It is Palus Epidemiarum... And the details around it are undeniable. Craters Campanus and Mercator, the little orafice of Ramsden, the ancient Capaunus and tiny Elger... How can you not want to look at this? With the 12.3mm in place, you can even see evidence of rima across the floor like tiny bright cracks in a sunparched landscape. Even as horrible as the video camera does at taking pictures? You can still see the bright beginning lines of them! And steady? Oh, so steady... The "heart shaped" area of Epidemiarum just smacks with tiny details. Above it, even the longated peanut shape of Lacus Timoris lights up with tiny craters Haidinger and Epimenides. Truly a wonder to behold...

And then I made the mistake of looking at Jupter.

I had left the power in and the moment I had tightened things down I saw a notch in the southern equatorial belt. What have we here??? And within seconds I realized the Great Red Spot was making an appearance tonight! Laughing, because I'm not much one on watching planetary details, I could only stand there and grin because here I am, sucking details out of a dead world while a live one shows the eye of a great storm! And "eye" shaped is exactly how it appears to this scope... Nothing dramatic, just an area of contrast change that sometimes underscores itself during perfect stablity. Did I stay and watch? Of course! I watched it and the eastward moons for awhile... Happy to be alive and to have taken the few moments out of my busy day...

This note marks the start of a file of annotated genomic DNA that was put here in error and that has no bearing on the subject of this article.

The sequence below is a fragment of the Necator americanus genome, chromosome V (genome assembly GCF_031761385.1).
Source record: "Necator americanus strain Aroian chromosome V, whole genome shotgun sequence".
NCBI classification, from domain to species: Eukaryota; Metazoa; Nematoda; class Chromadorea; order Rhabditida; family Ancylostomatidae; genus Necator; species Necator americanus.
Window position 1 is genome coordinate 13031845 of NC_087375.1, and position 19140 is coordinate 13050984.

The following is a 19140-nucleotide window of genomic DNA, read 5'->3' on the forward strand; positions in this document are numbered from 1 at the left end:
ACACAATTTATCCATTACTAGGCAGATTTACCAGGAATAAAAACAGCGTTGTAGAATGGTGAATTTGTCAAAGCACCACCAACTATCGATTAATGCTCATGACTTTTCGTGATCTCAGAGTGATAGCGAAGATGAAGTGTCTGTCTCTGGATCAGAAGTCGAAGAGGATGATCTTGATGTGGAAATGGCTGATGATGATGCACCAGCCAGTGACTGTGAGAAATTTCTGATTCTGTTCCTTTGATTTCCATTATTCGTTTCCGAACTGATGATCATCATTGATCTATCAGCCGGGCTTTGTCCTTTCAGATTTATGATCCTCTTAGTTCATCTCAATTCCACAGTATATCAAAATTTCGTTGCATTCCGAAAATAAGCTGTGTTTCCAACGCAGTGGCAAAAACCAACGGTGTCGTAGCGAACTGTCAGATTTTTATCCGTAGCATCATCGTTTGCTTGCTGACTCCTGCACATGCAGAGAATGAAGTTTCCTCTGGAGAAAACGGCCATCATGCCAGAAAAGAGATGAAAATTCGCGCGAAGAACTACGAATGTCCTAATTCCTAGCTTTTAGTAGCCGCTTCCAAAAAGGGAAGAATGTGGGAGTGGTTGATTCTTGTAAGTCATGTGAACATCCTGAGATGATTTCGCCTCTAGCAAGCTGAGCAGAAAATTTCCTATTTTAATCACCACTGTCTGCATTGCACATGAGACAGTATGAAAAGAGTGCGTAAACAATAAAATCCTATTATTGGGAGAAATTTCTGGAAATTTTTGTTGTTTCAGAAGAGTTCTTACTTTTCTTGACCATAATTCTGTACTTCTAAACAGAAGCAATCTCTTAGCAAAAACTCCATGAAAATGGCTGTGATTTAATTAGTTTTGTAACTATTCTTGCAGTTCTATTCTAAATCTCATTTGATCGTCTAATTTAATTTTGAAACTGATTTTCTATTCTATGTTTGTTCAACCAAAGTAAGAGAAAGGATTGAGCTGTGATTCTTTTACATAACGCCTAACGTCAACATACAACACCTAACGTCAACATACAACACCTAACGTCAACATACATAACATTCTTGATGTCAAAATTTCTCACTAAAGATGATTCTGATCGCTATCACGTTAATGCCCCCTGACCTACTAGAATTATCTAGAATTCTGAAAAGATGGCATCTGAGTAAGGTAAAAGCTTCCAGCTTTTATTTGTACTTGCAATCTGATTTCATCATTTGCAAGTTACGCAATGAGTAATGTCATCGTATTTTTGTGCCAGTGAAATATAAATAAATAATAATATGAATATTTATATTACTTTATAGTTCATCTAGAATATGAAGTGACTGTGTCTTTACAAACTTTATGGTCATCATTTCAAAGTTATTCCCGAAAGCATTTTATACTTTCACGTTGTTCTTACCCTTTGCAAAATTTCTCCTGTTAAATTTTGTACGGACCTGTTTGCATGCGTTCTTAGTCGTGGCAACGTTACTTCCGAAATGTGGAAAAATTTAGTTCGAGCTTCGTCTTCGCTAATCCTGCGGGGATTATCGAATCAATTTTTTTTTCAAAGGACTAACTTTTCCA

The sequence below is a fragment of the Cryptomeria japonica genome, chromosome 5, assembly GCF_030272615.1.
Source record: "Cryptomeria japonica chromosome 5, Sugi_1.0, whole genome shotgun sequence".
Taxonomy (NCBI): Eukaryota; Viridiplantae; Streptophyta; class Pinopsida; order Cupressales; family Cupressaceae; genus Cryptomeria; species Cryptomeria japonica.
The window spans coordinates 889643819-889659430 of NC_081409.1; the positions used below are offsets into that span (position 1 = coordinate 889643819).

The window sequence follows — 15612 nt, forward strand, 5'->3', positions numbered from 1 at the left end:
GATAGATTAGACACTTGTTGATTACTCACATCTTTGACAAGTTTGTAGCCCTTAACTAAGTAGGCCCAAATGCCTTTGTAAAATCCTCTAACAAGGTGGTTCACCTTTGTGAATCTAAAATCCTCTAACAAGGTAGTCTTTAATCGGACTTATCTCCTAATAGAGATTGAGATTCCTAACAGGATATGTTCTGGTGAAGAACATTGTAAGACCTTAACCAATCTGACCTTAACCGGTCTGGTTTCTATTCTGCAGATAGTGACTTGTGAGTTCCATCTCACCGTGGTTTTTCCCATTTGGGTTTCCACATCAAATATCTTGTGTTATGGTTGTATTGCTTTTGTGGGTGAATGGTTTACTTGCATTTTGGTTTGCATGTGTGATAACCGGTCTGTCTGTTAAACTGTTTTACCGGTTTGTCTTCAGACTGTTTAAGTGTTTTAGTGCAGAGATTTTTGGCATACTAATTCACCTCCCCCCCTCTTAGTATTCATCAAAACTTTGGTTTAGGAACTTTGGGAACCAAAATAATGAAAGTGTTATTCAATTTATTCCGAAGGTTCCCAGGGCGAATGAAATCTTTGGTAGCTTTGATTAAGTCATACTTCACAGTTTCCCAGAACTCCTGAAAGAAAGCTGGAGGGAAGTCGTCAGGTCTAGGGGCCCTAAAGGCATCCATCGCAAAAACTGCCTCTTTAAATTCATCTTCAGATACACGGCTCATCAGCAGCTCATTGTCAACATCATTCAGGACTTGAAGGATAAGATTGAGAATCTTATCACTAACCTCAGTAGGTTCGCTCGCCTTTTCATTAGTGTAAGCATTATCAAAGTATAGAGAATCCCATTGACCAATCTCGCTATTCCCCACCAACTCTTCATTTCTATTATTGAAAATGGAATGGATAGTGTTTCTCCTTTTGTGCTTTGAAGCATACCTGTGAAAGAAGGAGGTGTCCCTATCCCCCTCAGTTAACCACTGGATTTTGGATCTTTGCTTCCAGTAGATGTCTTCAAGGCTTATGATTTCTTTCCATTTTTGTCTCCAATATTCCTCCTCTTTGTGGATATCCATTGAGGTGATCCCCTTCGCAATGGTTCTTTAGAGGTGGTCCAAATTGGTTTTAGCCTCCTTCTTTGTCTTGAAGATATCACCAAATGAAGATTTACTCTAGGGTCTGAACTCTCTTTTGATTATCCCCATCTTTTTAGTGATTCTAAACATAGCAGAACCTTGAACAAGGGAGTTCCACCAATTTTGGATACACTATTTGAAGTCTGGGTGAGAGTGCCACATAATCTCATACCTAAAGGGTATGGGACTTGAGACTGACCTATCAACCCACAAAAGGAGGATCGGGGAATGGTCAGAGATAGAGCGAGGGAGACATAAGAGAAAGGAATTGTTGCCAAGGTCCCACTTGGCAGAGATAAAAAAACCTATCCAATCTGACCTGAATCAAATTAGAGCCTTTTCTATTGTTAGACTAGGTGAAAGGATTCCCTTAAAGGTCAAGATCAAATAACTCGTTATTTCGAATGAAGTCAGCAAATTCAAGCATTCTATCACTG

To stop and enjoy the night.

"Are we having fun yet? Yeah, yeah... Yeah, yeah... No. No. Yeah, yeah... Yeah, yeah... No. No."

April 29, 2004 - Comet LINEAR C/2002 T7 and Comet Bradford... Lost In The Milky Way... A Total Parhelia of the Sun...

Comments: OK. I started even earlier today. For me, it's no great shakes to be up and moving at 4:30 in the morning. No surpise seeing as how I'm usually at work before dawn! Getting dressed, my cup of coffee in hand and my trusty old binoculars around my neck, H and I wandered out to the edge of the east field in a hunt for our two early morning comets. Now, I've been kinda' disappointed in Bradford, and I was hoping that starting earlier might improve the contrast...

But I found out differently.

At this time, Comet Bradford is no where to be seen. I can only see what may be the vaguest hints of a tail to the east, so I give up on it for now and head for T7. Starting at Saggittarius, I start scanning east until I recognize the stars of Capricorn. More and more until I see a wide double to the binos and I know I'm on the right track. Where are you, devil?? And at last? Higher than I thought.